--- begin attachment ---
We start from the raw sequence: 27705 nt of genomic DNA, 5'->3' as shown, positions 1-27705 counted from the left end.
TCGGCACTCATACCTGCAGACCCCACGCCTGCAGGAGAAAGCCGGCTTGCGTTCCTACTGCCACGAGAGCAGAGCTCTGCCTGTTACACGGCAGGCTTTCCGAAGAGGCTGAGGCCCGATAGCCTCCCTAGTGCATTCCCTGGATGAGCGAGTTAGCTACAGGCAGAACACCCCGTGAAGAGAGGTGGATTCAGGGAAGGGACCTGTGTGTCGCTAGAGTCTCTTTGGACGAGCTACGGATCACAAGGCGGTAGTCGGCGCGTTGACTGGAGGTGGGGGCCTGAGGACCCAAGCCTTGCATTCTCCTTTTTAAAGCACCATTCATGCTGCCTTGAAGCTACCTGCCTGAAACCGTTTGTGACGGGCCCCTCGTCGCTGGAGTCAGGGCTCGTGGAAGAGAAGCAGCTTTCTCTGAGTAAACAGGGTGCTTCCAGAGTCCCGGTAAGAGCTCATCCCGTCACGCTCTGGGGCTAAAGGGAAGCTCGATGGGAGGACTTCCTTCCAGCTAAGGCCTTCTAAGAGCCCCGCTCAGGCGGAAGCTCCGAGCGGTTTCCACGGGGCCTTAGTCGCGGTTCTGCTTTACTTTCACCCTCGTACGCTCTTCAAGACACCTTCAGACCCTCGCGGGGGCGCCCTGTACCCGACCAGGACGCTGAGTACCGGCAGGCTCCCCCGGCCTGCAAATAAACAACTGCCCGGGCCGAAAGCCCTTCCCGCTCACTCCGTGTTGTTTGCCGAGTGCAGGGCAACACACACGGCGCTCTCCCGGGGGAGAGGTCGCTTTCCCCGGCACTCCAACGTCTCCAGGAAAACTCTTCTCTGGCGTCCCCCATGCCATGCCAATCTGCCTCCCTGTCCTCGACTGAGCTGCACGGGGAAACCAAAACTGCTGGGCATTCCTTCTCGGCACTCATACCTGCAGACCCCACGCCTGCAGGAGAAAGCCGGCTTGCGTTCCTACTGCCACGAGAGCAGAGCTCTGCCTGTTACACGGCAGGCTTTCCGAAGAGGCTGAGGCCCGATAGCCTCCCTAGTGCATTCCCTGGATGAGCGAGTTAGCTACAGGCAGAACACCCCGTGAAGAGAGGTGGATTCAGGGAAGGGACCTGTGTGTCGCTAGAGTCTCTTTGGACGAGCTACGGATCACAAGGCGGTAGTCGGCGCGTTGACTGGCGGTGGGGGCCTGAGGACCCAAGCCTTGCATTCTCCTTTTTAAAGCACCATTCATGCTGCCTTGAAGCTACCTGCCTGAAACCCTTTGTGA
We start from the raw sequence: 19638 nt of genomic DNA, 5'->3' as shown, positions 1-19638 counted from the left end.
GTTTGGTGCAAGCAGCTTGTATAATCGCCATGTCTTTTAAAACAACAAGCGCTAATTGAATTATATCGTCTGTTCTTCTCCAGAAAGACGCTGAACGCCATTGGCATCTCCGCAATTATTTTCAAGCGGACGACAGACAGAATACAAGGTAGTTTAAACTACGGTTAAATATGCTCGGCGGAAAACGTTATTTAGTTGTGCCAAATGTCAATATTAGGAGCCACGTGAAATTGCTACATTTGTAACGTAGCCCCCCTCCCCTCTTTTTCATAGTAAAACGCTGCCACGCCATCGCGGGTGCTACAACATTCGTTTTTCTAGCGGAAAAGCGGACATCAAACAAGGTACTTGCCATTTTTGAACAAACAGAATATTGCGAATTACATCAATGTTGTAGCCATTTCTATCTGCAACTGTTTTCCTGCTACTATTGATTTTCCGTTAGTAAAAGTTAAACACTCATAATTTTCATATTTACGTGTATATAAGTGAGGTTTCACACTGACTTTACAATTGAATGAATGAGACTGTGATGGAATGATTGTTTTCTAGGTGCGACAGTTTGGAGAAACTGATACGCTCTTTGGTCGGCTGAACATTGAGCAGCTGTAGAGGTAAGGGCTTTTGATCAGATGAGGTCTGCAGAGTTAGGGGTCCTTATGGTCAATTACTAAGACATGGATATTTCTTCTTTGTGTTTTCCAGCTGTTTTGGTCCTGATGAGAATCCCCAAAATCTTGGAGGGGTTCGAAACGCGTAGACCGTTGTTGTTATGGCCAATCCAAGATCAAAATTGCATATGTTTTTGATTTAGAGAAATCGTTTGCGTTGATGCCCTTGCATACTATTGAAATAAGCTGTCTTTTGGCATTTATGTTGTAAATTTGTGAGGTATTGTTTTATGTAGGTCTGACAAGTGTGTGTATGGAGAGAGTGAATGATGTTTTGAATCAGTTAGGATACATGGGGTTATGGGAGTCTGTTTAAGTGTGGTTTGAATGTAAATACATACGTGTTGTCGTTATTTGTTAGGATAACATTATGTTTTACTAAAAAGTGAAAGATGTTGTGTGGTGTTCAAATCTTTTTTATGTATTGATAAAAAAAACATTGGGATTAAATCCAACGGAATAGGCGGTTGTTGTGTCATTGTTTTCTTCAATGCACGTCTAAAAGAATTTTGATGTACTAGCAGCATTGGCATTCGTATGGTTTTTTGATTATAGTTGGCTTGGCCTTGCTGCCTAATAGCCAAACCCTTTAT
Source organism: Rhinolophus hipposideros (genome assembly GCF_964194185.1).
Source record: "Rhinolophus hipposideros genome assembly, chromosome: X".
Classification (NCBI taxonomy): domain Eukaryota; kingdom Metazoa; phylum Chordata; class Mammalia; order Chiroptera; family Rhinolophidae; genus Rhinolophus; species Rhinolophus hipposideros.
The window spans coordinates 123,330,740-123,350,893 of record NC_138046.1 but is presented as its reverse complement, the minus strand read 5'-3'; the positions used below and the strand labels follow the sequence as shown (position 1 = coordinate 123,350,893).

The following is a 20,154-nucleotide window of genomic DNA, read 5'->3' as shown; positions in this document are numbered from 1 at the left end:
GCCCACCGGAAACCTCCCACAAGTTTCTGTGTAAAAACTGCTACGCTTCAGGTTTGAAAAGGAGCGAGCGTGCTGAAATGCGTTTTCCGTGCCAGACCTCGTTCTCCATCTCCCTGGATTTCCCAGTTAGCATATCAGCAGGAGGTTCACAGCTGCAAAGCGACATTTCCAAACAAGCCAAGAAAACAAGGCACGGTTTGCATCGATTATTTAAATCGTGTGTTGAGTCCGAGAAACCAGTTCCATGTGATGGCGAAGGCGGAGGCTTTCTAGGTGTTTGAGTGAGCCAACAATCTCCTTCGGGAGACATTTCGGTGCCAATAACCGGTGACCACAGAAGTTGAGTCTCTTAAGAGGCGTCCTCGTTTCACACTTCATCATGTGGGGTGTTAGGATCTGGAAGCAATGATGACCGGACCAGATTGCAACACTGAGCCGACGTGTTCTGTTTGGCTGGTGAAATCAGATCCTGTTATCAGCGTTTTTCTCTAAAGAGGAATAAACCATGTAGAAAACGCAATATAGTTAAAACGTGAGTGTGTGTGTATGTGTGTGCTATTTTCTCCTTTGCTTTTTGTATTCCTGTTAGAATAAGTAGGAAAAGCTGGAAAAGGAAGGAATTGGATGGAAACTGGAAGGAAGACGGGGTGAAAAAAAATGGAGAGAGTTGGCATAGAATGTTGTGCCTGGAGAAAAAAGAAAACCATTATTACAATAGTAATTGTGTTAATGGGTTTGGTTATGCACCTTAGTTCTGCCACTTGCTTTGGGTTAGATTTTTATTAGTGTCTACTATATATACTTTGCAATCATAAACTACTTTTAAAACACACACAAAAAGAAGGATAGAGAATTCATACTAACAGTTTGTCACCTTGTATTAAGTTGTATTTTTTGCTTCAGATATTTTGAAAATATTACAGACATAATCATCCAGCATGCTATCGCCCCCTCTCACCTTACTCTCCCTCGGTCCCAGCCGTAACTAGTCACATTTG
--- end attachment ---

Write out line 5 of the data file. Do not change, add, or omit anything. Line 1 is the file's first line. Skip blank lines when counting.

Source organism: Rhinolophus hipposideros (genome assembly GCF_964194185.1).